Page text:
'I don't believe that it rises to the standard of an impeachable offense,': Shelby

Sen. Richard Shelby, R-Ala., is interviewed on "This Week."
5:29 | 01/19/20

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Transcript for 'I don't believe that it rises to the standard of an impeachable offense,': Shelby
I believe that we shouldn't be afraid of any witness. What we're trying to do is arrive at the truth here, and the question is will the witnesses after they're deposed add anything we don't already have? Right. If they're going to add something substantive, something substantial, something explosive, that's one thing, but if they're not going to add to what already we have, that's another question. There was senator Richard Shelby back during Clinton's senate impeachment trial. The Republican senator from Alabama joins us this morning as well. Senator Shelby, thank you for joining us. Just showed that clip from president Clinton's impeachment trial. Democrats calling for several witnesses who weren't heard during the house impeachment. Does that mean you support witnesses in this trial? We don't know that yet. We have a two-faced deal here like we did under the Clinton trial. First, we're going to hear from the managers and arguments on both sides and see what kind of case they have, and what we feel about it as senators who will be sitting is you know, George, kind of like jurors and we were sworn the other day to follow the facts and render a decision accordingly and so forth. That's what I intend to do. I have not pre-judged anything. I have my own thoughts about things at this point, but we haven't heard any of the summaries, any of the arguments. I have kept up with as much as I could can a lot of anecdotal stuff that has gone on in the house, and what's been said on TV and written, but at the end of the day, starting Tuesday we're going to start the trial and that's what we've got to focus on. The trial ought to be fair. I do have some observations though at this point. They're early and they're not conclusive. One, it looks to me at this juncture that the house has got a weak hand. They're wanting us in the senate to open the case up and to try everything, retry their stuff. We don't know what's going to come forth this week. At that point as you know in the Clinton trial, you voted to consider three witnesses who were not considered by the house either, and -- I did. What you are seeing here are witnesses like John Bolton and Mick Mulvaney, the white house chief of staff. Doesn't that meet the test of new and relevant that you established in the Clinton trial? Not what we did 21 years, it doesn't meet the test what we do this week and what we hear, and the facts we hear will probably meet the test and determine whether we get additional witnesses. That will help us make a relevant and a fair decision. Isn't John Bolton relevant to this case? Well, he could be. He might be. Will he add anything? I don't know yet, but I would be open to listening to the arguments and I think that's the only way to be fair to both sides in this case. I think the house rushed to judgment on this. They could have pursued this a lot longer, but they made a political decision, and I think they've got problems now, and they want us to unwind their problems. Every single impeachment trial that's gone to conclusion has heard from witnesses. What would be the reason to not hear from witnesses in this trial? Well, if the case looks so flimsy, and some people say, if it's nothing to it, it doesn't rise to impeachable offense, if like a court of law, the course disposes of it. We don't know that yet. We should listen to the arguments, to the summation of the witnesses, what they will be going into, and go from there. That's what we did with Clinton and we made the second decision to subpoena some witnesses. Do you agree with the position of professor Dershowitz that even all the facts and allegations and evidence presented by the house are accepted as fact, it wouldn't be an impeachable offense? Well, it looks to me that way at this point, but I'm still waiting to hear the arguments. I haven't focused on it. Professor Dershowitz is an esteemed scholar of constitutional law, and he's followed this, and he's outspoken, and a lot of people follow him, and we have a lot of respect for a lot of his opinions, but ultimately we will make that decision in the senate. Setting aside whether you think it's an impeachable offense, do you think it was proper for the president to solicit foreign interference in our election? I don't know that has actually been proven. That's all in dispute of what happened, whether the Russians were involved in it, whether the Ukrainians were involved in it, who was involved in it and to what extent, but I have never seen anything where trump actually was involved in it. I asked if it was okay to solicit. We have seen the president in public ask the Ukrainians and the Chinese to get involved. Well, those are just statements politically. They make them all the time. So it's okay? I didn't say it's okay. I said people make them. People do things. Things happen. Well, this is the president of the United States. Well, it's still the president of the United States is human and he's going to make mistakes of judgment and everything else. They have historically, both parties, both from the beginning of my republic. So you say it was a mistake, but not necessarily impeachable? Well, I have seen -- I don't believe like professor Dershowitz at this point, that it rises to the standard of an impeachable offense, but I still think we should wait and see what comes out in the trial itself. Senator Shelby, thank you for your time this morning. Thank you, George.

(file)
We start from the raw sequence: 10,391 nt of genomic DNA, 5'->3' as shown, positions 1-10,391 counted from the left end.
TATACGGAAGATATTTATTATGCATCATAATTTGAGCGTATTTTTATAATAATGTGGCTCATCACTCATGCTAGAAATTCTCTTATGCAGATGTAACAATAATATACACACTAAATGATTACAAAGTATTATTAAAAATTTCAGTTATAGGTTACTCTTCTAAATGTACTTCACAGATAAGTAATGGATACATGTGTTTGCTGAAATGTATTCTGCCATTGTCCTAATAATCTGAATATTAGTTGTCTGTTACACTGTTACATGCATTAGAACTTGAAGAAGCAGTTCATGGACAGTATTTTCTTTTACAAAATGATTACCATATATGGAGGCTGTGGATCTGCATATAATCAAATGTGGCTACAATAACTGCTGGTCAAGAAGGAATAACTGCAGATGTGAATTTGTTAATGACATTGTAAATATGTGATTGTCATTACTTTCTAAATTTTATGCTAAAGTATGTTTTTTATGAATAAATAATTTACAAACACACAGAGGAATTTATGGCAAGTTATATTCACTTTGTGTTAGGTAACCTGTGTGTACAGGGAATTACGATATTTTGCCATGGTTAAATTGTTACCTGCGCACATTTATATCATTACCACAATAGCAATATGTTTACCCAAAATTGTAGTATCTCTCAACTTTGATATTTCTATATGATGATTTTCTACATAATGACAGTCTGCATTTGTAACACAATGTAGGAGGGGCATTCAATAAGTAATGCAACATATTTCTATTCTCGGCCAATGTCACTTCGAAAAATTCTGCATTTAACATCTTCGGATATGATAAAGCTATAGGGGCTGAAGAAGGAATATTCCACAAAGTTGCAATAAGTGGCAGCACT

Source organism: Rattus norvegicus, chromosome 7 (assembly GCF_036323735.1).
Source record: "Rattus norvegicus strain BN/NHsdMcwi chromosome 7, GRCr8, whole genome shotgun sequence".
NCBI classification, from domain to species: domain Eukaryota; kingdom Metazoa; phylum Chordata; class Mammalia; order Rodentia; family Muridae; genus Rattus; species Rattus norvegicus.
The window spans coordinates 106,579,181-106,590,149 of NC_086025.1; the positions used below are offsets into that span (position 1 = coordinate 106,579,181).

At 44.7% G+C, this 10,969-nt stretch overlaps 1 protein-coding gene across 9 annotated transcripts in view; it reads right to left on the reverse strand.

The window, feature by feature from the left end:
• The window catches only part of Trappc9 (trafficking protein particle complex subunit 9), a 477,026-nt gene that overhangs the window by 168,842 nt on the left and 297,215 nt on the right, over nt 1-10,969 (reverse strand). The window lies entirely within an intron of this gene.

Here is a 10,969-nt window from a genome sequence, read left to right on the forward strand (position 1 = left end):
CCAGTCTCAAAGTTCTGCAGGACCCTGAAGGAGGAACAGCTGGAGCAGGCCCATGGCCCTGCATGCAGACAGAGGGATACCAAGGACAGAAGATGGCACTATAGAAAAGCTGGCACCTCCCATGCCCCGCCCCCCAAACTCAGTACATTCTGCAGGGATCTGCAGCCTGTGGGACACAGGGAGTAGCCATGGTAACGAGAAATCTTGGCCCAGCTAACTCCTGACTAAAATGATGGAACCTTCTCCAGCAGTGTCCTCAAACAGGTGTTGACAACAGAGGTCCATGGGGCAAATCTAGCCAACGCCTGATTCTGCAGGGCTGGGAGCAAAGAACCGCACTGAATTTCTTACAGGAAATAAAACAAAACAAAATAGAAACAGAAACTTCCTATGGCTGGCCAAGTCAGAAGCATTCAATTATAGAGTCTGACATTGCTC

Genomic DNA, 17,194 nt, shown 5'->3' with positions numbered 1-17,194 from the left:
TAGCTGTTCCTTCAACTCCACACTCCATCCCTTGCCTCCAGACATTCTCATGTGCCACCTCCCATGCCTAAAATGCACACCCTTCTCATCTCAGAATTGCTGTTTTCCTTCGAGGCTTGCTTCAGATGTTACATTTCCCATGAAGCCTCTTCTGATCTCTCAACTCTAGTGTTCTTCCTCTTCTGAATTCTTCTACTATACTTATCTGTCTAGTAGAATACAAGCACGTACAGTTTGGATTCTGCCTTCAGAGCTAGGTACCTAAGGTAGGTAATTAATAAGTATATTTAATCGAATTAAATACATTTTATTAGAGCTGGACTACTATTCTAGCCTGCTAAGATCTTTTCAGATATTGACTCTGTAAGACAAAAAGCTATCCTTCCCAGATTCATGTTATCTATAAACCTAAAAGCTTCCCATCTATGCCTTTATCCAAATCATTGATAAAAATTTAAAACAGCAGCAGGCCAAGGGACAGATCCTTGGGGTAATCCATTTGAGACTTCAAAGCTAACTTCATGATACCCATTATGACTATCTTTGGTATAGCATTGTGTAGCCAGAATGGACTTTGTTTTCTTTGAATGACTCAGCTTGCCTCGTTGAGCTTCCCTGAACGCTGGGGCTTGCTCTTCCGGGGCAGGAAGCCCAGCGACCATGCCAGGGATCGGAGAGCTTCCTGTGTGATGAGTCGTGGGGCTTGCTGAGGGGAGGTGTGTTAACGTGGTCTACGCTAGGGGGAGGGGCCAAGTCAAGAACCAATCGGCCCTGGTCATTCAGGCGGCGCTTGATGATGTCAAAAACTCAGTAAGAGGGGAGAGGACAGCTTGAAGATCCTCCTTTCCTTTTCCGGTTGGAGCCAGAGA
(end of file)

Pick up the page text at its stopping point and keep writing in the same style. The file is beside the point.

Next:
This transcript has been automatically generated and may not be 100% accurate.

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